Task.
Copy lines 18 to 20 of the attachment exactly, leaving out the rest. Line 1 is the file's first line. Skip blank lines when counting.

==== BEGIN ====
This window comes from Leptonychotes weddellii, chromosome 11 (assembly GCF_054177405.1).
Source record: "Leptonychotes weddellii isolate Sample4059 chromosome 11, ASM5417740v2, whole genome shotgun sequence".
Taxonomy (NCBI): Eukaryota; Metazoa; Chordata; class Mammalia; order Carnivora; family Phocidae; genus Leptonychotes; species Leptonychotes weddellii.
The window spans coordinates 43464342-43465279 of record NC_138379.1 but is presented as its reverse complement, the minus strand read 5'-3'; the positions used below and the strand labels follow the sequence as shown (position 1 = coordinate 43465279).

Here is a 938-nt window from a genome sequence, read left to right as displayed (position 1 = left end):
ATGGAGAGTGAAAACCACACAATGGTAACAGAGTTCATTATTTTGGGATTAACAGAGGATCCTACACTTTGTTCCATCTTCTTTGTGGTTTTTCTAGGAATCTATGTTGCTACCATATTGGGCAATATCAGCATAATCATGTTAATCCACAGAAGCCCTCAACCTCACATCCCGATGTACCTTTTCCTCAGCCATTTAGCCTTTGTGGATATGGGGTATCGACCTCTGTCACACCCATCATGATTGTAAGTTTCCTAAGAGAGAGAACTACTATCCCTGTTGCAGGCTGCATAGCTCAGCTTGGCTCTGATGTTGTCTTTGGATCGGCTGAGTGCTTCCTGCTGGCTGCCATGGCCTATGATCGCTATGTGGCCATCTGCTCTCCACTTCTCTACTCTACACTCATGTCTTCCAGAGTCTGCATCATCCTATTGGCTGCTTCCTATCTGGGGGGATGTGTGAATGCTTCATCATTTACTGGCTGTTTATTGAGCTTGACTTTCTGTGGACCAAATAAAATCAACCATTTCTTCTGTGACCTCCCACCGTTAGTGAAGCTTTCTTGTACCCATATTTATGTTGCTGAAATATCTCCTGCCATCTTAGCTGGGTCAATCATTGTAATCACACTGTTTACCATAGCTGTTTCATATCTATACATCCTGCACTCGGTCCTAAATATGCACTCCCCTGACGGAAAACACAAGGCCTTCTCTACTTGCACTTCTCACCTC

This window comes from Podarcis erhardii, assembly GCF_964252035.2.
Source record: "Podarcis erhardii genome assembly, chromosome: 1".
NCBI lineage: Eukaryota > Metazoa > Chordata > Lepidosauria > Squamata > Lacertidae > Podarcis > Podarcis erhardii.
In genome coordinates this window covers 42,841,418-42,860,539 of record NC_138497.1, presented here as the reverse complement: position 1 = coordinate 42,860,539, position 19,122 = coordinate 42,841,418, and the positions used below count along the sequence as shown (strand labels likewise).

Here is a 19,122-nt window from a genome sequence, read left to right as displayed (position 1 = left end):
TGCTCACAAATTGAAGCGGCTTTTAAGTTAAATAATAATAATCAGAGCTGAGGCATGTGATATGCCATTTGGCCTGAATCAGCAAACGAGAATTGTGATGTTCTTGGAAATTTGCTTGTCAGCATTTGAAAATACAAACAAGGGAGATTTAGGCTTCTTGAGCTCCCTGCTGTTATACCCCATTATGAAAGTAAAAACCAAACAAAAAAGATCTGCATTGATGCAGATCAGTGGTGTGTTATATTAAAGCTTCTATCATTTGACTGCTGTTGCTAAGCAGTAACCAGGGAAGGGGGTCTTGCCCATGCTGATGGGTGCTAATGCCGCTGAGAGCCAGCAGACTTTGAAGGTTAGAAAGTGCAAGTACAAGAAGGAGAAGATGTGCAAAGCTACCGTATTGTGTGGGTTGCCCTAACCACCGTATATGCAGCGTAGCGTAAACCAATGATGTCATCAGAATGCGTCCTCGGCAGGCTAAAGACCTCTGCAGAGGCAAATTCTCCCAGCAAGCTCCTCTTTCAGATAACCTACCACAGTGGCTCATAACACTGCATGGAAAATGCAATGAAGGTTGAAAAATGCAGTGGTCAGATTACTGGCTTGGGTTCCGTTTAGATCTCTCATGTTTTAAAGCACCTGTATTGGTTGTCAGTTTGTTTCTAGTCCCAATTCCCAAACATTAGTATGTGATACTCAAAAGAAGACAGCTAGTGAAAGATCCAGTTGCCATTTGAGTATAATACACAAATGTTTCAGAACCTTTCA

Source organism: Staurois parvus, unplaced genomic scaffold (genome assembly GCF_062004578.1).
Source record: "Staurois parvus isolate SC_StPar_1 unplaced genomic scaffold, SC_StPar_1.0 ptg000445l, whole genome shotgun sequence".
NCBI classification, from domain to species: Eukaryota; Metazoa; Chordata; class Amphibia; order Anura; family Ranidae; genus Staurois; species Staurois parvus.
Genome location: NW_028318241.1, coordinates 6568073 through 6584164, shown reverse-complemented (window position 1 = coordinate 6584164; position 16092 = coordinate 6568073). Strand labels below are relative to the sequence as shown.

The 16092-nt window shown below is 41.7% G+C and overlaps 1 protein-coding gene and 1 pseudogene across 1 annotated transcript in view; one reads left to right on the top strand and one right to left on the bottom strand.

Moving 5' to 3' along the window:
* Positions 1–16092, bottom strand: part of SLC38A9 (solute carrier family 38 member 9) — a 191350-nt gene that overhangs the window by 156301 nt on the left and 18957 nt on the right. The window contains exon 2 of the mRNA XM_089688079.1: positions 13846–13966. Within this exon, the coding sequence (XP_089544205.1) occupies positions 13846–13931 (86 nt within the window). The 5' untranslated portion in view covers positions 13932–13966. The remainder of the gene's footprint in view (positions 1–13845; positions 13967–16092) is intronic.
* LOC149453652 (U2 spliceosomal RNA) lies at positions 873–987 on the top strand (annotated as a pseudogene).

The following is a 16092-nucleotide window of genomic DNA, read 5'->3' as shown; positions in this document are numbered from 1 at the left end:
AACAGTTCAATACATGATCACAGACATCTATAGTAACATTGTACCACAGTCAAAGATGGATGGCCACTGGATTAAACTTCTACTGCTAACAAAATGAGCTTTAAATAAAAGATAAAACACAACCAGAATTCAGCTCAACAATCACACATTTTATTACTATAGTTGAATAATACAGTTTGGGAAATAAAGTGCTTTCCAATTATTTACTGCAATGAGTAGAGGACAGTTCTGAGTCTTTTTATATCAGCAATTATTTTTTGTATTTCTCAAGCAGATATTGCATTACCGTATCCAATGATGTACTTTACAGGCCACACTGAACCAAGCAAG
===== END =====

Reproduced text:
Moving 5' to 3' along the window:
* Positions 1–16092, bottom strand: part of SLC38A9 (solute carrier family 38 member 9) — a 191350-nt gene that overhangs the window by 156301 nt on the left and 18957 nt on the right. The window contains exon 2 of the mRNA XM_089688079.1: positions 13846–13966. Within this exon, the coding sequence (XP_089544205.1) occupies positions 13846–13931 (86 nt within the window). The 5' untranslated portion in view covers positions 13932–13966. The remainder of the gene's footprint in view (positions 1–13845; positions 13967–16092) is intronic.
* LOC149453652 (U2 spliceosomal RNA) lies at positions 873–987 on the top strand (annotated as a pseudogene).